Canada: SPCA explains why seized horses sent to auction

images-19

(Note – This “SPCA is NOT part of the ASPCA located in the US. The ASPCA is an independent nonprofit and not associated with any other “SPCA” on any local level here or in Canada.)

Globalnews.ca, Mia Sosiak and Tamara Elliott Global News, April 10, 2013

Horses are sold at a livestock auction in High River, Alberta. Global News

Horses are sold at a livestock auction in High River, Alberta. Global News

CALGARY- The Alberta SPCA is explaining why dozens of seized horses were sent to a recent livestock auction in High River, causing outrage.

The organization seized nearly 60 starving horses from a farm near Lethbridge back in January, and some were so sick or aggressive that they had to be euthanized. 29 were sent to foster farms where they racked up $10,000 in medical and feed bills.

The SPCA then offered the animals up at an auction in early April—and potential buyers included those looking to sell horse meat.

“I think it’s horrendous that this is happening today, that we haven’t had an emergency adopt-a-thon of these horses,” complains horse enthusiast Keely Dobbyn. “I know lots of people that would go out and try and rescue these animals, and instead this is the easy way out.”

“Some people could come back to us and say ‘why didn’t you give me the chance to get this horse?’ If it goes to auction, then everyone who attends the auction has the ability to bid on the horse,” explains Roland Lines, communications manager for the Alberta SPCA. “[Horses] are part of the livestock industry, so the possibility of horses going for meat is certainly there. As an agency, we don’t take a preference one way or another.”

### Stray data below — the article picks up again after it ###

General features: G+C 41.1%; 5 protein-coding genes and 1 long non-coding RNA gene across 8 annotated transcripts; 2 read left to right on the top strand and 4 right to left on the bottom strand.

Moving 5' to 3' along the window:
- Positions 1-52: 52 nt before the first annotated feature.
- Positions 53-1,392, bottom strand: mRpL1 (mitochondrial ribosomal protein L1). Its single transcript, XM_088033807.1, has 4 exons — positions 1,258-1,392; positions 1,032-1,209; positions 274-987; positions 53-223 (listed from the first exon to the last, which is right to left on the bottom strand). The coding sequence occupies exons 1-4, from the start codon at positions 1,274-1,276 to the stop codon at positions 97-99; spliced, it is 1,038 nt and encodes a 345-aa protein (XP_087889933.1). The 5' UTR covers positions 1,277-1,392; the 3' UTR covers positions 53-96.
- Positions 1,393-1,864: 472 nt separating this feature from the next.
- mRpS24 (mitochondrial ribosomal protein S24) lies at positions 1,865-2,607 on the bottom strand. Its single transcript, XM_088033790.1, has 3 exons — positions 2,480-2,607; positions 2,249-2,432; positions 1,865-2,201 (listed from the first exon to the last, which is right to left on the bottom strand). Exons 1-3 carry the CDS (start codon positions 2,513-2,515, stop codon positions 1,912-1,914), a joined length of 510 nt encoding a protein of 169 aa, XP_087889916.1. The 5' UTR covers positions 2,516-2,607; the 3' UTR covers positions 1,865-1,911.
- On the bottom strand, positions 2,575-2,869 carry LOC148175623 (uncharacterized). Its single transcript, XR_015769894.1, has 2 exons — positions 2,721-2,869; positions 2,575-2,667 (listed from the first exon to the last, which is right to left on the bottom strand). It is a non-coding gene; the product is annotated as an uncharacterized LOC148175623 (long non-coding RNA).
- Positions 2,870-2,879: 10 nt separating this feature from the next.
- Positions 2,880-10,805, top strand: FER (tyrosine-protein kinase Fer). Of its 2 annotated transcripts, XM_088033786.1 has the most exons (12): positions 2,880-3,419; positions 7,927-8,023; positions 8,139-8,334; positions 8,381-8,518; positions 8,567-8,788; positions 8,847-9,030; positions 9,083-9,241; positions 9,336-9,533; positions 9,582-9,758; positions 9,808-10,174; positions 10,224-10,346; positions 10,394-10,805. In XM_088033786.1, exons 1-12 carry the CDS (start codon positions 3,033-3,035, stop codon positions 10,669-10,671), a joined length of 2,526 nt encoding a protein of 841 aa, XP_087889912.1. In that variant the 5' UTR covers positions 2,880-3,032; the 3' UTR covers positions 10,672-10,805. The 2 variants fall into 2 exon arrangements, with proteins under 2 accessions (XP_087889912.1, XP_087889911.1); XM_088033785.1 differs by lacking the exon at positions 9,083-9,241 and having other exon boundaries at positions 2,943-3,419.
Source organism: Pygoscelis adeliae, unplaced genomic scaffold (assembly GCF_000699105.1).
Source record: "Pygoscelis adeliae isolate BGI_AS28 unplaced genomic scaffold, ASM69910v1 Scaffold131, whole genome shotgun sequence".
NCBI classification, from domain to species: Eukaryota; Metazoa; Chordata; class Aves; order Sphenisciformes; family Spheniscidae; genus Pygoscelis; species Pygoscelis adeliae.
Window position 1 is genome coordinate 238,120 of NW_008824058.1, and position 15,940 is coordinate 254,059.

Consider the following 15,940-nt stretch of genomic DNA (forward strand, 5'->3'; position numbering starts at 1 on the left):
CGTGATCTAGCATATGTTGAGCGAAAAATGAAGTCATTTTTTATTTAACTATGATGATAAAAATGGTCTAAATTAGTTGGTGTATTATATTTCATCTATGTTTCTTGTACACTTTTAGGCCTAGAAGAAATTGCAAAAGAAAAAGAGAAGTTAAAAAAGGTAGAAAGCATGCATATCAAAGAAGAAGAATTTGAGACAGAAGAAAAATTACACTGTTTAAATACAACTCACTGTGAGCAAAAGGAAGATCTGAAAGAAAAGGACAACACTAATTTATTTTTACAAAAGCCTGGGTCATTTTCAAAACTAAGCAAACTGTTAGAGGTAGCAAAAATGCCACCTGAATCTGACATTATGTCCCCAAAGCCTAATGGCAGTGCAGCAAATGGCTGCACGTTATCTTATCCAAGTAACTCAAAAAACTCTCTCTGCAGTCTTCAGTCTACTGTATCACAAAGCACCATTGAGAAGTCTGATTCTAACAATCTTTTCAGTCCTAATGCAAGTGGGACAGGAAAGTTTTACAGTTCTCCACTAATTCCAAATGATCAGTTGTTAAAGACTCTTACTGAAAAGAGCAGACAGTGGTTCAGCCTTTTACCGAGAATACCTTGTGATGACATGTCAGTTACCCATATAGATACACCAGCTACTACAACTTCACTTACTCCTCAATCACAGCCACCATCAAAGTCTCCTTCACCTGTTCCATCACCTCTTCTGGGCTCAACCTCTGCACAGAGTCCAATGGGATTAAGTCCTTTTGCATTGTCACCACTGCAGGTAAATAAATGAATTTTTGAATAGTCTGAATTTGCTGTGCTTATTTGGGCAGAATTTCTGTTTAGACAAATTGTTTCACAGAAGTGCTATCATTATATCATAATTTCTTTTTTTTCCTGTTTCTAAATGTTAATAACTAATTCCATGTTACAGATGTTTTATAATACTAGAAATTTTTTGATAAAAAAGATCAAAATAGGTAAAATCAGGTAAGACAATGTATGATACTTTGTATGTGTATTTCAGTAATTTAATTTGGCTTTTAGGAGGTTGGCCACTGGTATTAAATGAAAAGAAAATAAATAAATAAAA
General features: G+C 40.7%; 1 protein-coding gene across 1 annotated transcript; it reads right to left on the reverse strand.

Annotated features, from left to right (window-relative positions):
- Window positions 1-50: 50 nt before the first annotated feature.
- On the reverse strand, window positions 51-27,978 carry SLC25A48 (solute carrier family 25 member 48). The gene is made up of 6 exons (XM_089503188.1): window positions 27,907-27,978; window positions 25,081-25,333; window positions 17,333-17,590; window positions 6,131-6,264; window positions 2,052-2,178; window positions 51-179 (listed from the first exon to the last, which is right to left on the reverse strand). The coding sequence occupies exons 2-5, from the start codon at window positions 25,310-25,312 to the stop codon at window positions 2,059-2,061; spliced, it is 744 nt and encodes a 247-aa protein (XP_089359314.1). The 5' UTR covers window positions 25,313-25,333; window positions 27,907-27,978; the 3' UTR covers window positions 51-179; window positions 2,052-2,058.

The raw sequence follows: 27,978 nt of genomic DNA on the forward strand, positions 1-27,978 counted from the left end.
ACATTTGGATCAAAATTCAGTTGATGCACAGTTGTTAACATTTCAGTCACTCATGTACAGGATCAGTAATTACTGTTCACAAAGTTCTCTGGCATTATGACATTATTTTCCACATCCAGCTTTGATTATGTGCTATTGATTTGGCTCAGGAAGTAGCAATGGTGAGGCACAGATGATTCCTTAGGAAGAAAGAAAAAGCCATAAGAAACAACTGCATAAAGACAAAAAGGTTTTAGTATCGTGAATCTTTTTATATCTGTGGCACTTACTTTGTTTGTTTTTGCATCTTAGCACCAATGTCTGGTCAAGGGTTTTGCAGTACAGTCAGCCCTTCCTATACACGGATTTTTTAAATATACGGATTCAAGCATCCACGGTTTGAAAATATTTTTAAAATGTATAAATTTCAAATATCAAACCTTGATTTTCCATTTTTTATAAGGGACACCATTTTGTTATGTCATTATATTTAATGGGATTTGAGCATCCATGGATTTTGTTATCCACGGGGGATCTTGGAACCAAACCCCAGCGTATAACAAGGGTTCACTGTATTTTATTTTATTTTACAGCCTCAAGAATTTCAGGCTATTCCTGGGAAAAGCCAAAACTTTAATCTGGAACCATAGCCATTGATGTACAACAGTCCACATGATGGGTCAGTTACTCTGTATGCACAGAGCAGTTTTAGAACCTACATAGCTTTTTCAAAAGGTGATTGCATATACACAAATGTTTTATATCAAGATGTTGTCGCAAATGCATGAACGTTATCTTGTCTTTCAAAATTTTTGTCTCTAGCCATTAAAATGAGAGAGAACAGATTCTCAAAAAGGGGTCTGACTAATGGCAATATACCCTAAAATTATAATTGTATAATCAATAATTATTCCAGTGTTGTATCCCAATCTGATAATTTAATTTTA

To read more and to comment – CLICK HERE 

AUTHOR: Jerry Finch
12 Comments
  • Daryl

    Don’t you think you should , you are suppose to take care of these animals that does not mean sell them for meat….what a racket you are running. Some one needs to look more closely at your operation. We are to help life not promote death by slaughter, wake up.
    this is america act like it….you make me sick.

    April 10, 2013
  • Marcia

    I should think that would destroy faith in SPCA.

    April 10, 2013
  • Dana

    So the Canadian SPCA views horses as livestock so selling at auction to potential meat buyers does not matter to them either way? Is it not the SPCA’s sole purpose to prevent animal abuse? Are they not familiar with the cycle of abuse a horse will go thru while being shipped, held and eventually rendered? I am aware that there are horse meat consumers in Canada but is it a big enough scale that the SPCA would still consider kill buyers an option? Ridiculous and outrageous!

    April 10, 2013
  • Laurel

    (Quoted) “A livestock dealer who purchased 15 of them confirmed that he will sell at least seven of them to a kill plant in Fort Macleod.” ..So, they spent $10,000 to fatten them up for slaughter!
    I think the Alberta *SPCA* has forgotten what their name means. There is little more cruel than the equine slaughter pipeline.

    April 10, 2013
  • Leilani Clark

    ..so the possibility of horses going for meat is certainly there. As an agency, we don’t take a preference one way or another.”

    Great people. Really gave it their all. Why didn’t they just leave them to die; the end would have been the same.

    Canada: tar sands, clubbing seals, etc…..

    April 10, 2013
  • Daryl

    J no it was not meant for you at all, I did not know about the 2 spca’s so the good one sorry for my comment, glad you brought it to my attention.

    April 10, 2013
  • Lorrie